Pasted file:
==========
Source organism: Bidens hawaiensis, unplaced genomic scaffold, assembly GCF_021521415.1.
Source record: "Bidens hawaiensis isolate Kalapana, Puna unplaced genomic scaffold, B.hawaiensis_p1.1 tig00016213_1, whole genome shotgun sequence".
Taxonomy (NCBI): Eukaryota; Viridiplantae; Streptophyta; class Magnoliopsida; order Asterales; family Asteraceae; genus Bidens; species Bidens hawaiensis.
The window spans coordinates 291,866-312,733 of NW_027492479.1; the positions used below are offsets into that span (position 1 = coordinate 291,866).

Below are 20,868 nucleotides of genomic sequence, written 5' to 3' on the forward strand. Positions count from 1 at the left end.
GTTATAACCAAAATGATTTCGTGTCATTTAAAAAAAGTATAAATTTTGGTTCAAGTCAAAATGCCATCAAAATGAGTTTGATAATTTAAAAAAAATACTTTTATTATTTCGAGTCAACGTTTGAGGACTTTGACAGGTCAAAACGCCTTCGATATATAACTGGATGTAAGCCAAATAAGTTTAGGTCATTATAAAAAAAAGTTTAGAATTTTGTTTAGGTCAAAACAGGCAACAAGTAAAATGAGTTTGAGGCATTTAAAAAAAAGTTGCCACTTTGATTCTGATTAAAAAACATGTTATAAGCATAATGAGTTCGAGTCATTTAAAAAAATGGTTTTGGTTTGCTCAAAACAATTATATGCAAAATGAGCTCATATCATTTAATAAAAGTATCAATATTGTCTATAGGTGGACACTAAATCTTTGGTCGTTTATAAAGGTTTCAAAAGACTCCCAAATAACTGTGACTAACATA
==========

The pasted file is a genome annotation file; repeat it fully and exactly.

Source organism: Bidens hawaiensis, unplaced genomic scaffold, assembly GCF_021521415.1.
Source record: "Bidens hawaiensis isolate Kalapana, Puna unplaced genomic scaffold, B.hawaiensis_p1.1 tig00016213_1, whole genome shotgun sequence".
Taxonomy (NCBI): Eukaryota; Viridiplantae; Streptophyta; class Magnoliopsida; order Asterales; family Asteraceae; genus Bidens; species Bidens hawaiensis.
The window spans coordinates 291,866-312,733 of NW_027492479.1; the positions used below are offsets into that span (position 1 = coordinate 291,866).

Below are 20,868 nucleotides of genomic sequence, written 5' to 3' on the forward strand. Positions count from 1 at the left end.
GTTATAACCAAAATGATTTCGTGTCATTTAAAAAAAGTATAAATTTTGGTTCAAGTCAAAATGCCATCAAAATGAGTTTGATAATTTAAAAAAAATACTTTTATTATTTCGAGTCAACGTTTGAGGACTTTGACAGGTCAAAACGCCTTCGATATATAACTGGATGTAAGCCAAATAAGTTTAGGTCATTATAAAAAAAAGTTTAGAATTTTGTTTAGGTCAAAACAGGCAACAAGTAAAATGAGTTTGAGGCATTTAAAAAAAAGTTGCCACTTTGATTCTGATTAAAAAACATGTTATAAGCATAATGAGTTCGAGTCATTTAAAAAAATGGTTTTGGTTTGCTCAAAACAATTATATGCAAAATGAGCTCATATCATTTAATAAAAGTATCAATATTGTCTATAGGTGGACACTAAATCTTTGGTCGTTTATAAAGGTTTCAAAAGACTCCCAAATAACTGTGACTAACATA